By Steve Drumwright
Red Line Editorial
Pete Peterson is a tennis guy. There is no questioning that. He has more than 75,000 hours on the court as a player, coach and tennis pro. He’s won an over-35 world title and even coached an eventual Wimbledon doubles champion.
But Peterson’s love for tennis led him to a new opportunity that’s quickly become a passion.
Pickleball on Native American reservations.
Peterson, a member of the Eastern Band of Cherokee Indians, has long been aware of the wealth of untapped athleticism on reservations across the U.S. At a time when working as a tennis pro at a country club was no longer satisfying his drive, the suddenly chic sport of pickleball was taking the nation — and tennis courts — by storm. Through the Serving Love Foundation, which he co-founded, he was able to combine his passion for racquet sports with an underserved community.
“We’re really getting some momentum,” Peterson said. “We’re going with the health and wealth wellness initiative to where we’re going to create programs. The cool thing about pickleball is kids can play it, teams can play it, adults can play it and seniors can play it. I envision family competitions and community and really a great chance to build community wellness.”
That is the big difference between pickleball and tennis, Peterson said: Learning to play tennis takes extended time (think months), while anyone — regardless of age or skill level — can easily grasp pickleball in two 45-minute sessions and jump into a pickup game. Think of it as akin to bowling or curling, he said, as opposed to something more complicated such as football or baseball.
Basketball is a big sport on Native American reservations, as evidenced by the upcoming LeBron James-produced Netflix film “Rez Ball,” which is based on a nonfiction book by Michael Powell called “Canyon Dreams.” There is also a fiction book called “Rez Ball” by Byron Graves.
One inherent challenge with basketball, however, is that athletes typically need certain physical attributes — i.e. height — to take the sport to the next levels. Pickleball could be an ideal alternative, Peterson said. The only equipment needed is a paddle and a ball; being small and quick can be a decisive strength.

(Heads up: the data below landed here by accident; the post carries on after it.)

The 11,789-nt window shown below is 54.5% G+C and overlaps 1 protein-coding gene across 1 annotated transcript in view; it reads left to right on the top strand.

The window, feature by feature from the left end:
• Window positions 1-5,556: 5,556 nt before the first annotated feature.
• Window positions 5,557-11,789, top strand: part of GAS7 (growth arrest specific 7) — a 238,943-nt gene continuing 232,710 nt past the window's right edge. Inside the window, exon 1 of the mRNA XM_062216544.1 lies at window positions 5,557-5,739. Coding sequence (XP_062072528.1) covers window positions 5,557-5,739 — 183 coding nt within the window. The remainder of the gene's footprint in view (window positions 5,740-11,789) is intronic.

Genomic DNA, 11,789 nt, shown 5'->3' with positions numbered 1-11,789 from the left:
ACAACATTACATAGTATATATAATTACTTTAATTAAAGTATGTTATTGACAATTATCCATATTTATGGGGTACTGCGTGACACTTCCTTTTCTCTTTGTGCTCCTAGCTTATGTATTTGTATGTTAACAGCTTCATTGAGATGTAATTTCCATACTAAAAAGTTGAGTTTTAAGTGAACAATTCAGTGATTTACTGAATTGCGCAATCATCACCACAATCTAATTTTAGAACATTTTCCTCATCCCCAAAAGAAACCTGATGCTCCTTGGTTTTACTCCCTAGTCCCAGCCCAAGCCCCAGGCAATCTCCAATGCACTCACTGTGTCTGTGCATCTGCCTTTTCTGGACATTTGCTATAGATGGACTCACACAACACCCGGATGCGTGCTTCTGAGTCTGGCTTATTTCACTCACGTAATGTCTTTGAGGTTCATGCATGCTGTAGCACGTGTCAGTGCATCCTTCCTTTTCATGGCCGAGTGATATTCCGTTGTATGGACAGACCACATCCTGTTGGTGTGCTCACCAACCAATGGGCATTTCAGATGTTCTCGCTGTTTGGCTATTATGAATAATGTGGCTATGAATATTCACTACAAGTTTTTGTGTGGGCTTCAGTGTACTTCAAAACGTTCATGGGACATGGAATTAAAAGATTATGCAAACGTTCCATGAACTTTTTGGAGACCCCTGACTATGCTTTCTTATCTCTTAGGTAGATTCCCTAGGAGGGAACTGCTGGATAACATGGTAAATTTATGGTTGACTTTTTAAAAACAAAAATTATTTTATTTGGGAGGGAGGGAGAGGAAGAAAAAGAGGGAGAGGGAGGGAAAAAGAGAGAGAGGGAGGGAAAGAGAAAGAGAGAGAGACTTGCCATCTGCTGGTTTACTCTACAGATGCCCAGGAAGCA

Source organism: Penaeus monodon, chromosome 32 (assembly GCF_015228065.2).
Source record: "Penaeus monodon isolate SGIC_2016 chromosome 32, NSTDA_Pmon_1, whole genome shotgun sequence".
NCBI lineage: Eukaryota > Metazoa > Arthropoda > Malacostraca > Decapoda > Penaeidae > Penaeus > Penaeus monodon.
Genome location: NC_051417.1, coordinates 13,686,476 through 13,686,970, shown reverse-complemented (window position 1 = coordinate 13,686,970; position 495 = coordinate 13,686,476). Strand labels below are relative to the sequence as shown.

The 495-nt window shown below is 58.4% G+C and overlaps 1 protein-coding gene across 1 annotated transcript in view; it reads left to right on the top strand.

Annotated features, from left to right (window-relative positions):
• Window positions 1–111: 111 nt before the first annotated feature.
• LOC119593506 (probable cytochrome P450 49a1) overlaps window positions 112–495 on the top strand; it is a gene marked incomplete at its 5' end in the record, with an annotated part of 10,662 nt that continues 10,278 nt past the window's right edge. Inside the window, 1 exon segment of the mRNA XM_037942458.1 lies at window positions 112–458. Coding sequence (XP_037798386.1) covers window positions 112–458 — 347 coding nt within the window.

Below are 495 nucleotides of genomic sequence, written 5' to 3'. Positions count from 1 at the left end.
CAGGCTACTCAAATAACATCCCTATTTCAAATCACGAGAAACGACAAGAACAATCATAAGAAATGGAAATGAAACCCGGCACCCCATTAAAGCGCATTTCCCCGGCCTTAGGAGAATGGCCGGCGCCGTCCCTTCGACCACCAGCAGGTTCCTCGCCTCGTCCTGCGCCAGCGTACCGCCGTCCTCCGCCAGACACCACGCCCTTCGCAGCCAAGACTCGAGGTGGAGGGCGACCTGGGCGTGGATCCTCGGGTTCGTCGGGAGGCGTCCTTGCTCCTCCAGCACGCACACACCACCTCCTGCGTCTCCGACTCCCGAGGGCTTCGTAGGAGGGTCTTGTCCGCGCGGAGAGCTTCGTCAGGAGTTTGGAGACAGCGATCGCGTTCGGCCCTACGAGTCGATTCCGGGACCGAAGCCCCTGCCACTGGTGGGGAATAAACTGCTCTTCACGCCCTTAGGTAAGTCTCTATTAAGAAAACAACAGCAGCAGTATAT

“Basketball is the No. 1 sport Native country,” Peterson said, “but really, you give me the next 20 kids that don’t make the basketball team and I’ll give you a national champions kind of thing (in pickleball). Because we’re good athletes that are competitive, that really need some hope and some opportunity to do something.”
The Serving Love Foundation has been building up pickleball participation for about the last year, with programs at five reservations. All of that is creating a foundation, which Peterson hopes to put on display at the 1st Native American Pickleball Championship set for Nov. 17-19 in Oklahoma City, Oklahoma.
With Oklahoma steeped in Native American culture — it has more than three dozen federally recognized tribes, third-most of any state behind Alaska and California — Peterson is hoping that the tournament is a launching pad for other reservations across the country. There will also be a fundraising tournament that includes non-Natives held in conjunction with the Native American bracket.
“Anything we get, we’re going to be happy with,” Peterson said of the expected turnout. “That’s our first one. ... We’re hoping for 50 Native Americans. ... Just fingers crossed that we can get some people interested and get some good press and create that awareness so we can continue to build that.”
Most of all, Peterson is just trying to create another outlet for Native Americans to have a healthy lifestyle. As an example, Peterson runs a community pickleball program in Boise, Idaho, that operates out of a homeless shelter.
“I never would have believed it myself, as positive as I want to be and I’m supposed to be,” Peterson said. “People that have to be there that are either in an addiction group or a mental health group are going up and doing their thing (with pickleball) and get the blood pumping, get some sunshine, get hitting balls, get their mind active and body active. ... It’s like getting a workout without feeling like you’re doing a workout.”
The simplicity and accessibility of pickleball is why Peterson feels it can be successful on more Native American reservations.
“(We are) a bunch of sportsmen and survivors,” Peterson said. “We’ve been surviving and thriving here for thousands of years. It’s just a matter of getting us in the right sport, creating that hope and opportunity and let it play. ... I’m a competitor and a people-builder and -maker, and I really think this platform can do that.”
Steve Drumwright is a journalist based in Murrieta, California. He is a freelance contributor to USA Pickleball on behalf of Red Line Editorial, Inc.